What's the Best Fixed Rate for Your Mortgage?

What’s the Best Fixed Rate for Your Mortgage?

/ 12:53 AM January 23, 2019

When looking at getting a home loan, one of the best options is going to be a fixed rate mortgage or an FRM. A fixed mortgage rate is a mortgage with an interest rate that remains the same for the duration of your mortgage loan (unlike a variable rate loan where the rate will change) Meaning that as time progresses, months, years, or even several years, the life of the loan and your payment will never change. Sounds pretty good right?

Fannie Mae

No, not your weird aunt. Fannie Mae is the more commonly used moniker for the Federal National Mortgage Association. In the 90’s Fannie was one of the most powerful and most profitable companies in the world, But despite the impressive reputation of this powerhouse company, a lot of people feel that Fannie Mae played a role in the housing market crash of ‘08.

Federal Housing Association Loan

Federal Housing Association Loan

This is the Federal Housing Association, they are a popular choice for first-time homeowners because they allow down payments of 3.5% as long as you have a minimum of a 580 credit score. However, there is a downside, the borrower must pay insurance to help protect the financial interests of the lenders if the borrower should fall short in paying back what they owe.

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In order to dive more in depth for all this information, lets being examining the good the bad or maybe even the ugly with FRM’s, Fannie Mae, and FHA. For starters, with FRM’s, the number one most important factor when looking at getting any is knowing how you are going to repay it. So, with a fixed rate loan, you’ll need to pick a mortgage term. The mortgage term will help decide how long you have to pay that loan back and it normally comes in either a 15 year or 30-year fixed rate mortgage.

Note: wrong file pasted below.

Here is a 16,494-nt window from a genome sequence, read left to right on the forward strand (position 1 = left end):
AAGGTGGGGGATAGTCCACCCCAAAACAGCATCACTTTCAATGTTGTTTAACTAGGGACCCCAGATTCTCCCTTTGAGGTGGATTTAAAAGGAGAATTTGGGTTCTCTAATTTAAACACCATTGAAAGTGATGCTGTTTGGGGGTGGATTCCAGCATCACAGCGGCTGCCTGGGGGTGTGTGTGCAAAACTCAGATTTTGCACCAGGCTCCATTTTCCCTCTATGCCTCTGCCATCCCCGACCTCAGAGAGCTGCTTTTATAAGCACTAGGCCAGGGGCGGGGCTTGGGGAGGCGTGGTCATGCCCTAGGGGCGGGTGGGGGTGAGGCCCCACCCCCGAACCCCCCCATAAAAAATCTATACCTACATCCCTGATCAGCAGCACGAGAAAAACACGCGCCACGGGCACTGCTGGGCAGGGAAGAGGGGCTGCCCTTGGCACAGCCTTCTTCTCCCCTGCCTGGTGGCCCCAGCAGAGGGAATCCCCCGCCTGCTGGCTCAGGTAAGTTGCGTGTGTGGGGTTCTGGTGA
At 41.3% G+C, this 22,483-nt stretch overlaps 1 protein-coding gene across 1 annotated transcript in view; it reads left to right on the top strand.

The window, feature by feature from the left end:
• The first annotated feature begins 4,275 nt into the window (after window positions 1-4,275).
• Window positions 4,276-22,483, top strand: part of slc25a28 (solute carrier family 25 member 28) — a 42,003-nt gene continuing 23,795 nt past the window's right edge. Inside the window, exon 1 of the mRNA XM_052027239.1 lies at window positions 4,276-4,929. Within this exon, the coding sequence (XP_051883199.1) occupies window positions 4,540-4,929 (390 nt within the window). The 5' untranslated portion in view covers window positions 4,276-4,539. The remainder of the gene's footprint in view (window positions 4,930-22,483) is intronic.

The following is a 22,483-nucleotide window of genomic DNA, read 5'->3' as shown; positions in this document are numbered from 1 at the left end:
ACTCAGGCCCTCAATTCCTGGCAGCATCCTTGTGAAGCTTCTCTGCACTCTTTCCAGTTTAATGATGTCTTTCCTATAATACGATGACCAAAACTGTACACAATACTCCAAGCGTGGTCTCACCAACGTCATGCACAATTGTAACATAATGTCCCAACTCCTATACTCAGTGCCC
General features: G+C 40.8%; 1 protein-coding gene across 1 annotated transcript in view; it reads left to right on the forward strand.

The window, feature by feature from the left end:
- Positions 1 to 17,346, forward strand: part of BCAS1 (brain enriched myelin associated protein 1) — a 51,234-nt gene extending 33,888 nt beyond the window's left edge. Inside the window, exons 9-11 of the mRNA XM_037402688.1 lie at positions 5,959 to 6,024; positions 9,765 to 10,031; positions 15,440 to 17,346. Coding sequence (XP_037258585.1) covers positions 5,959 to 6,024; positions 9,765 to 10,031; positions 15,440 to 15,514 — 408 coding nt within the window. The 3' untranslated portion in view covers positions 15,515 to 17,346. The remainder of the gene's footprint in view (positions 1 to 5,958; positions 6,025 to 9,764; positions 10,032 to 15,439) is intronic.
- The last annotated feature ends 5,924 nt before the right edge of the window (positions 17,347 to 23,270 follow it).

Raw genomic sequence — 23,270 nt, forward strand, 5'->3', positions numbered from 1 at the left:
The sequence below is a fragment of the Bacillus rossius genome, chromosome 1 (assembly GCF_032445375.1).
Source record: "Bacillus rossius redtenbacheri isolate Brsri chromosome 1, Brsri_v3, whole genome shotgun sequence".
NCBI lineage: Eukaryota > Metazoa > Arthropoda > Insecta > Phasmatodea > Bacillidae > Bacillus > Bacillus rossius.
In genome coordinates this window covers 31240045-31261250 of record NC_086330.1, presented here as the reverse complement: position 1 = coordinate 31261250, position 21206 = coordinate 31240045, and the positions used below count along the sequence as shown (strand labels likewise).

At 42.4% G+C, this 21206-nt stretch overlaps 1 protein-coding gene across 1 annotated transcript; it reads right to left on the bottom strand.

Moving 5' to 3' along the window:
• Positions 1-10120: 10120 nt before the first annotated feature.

What’s The Best Mortgage Term?

A 30-year fixed rate and payments mortgage are famous for having the lowest payment rate in the game. And rates that are always lower than a short-term plan.  By choosing a 15-year plan you’ll pay decidedly less in interest rates over the lifespan of the loan. A 15-year plan also has a lower interest rate in general. Now, to get into some of the cons. A 15-year loan, for regardless of the actual cost of the home, will have higher monthly payments. Which is why people commonly prefer the fixed monthly rate that a 30-year plan has to offer. Some of the cons of a 30-year rate are the higher interest rate and the higher amount of money paid over the course of the loan’s lifetime.

Now, to get to know a little more about Fannie Mae. Fannie Mae was founded in 1938, is a government-sponsored enterprise, and has been a publicly traded company since 1968. It was originally founded to help ensure that people had a ready supply of mortgage funds at affordable mortgage fixed rates. Today, however, Fannie operates more like a shareholder company that Congress operates via charter.

So, Fannie was created with the purpose of helping to ensure that the national housing finance system had liquidity, stability, and affordability within the mortgage market. In order to do this, Fannie allows thousands of banks, mortgage companies, and savings and loans to have ready access to funds they would need to ensure any loans they need to finance housing.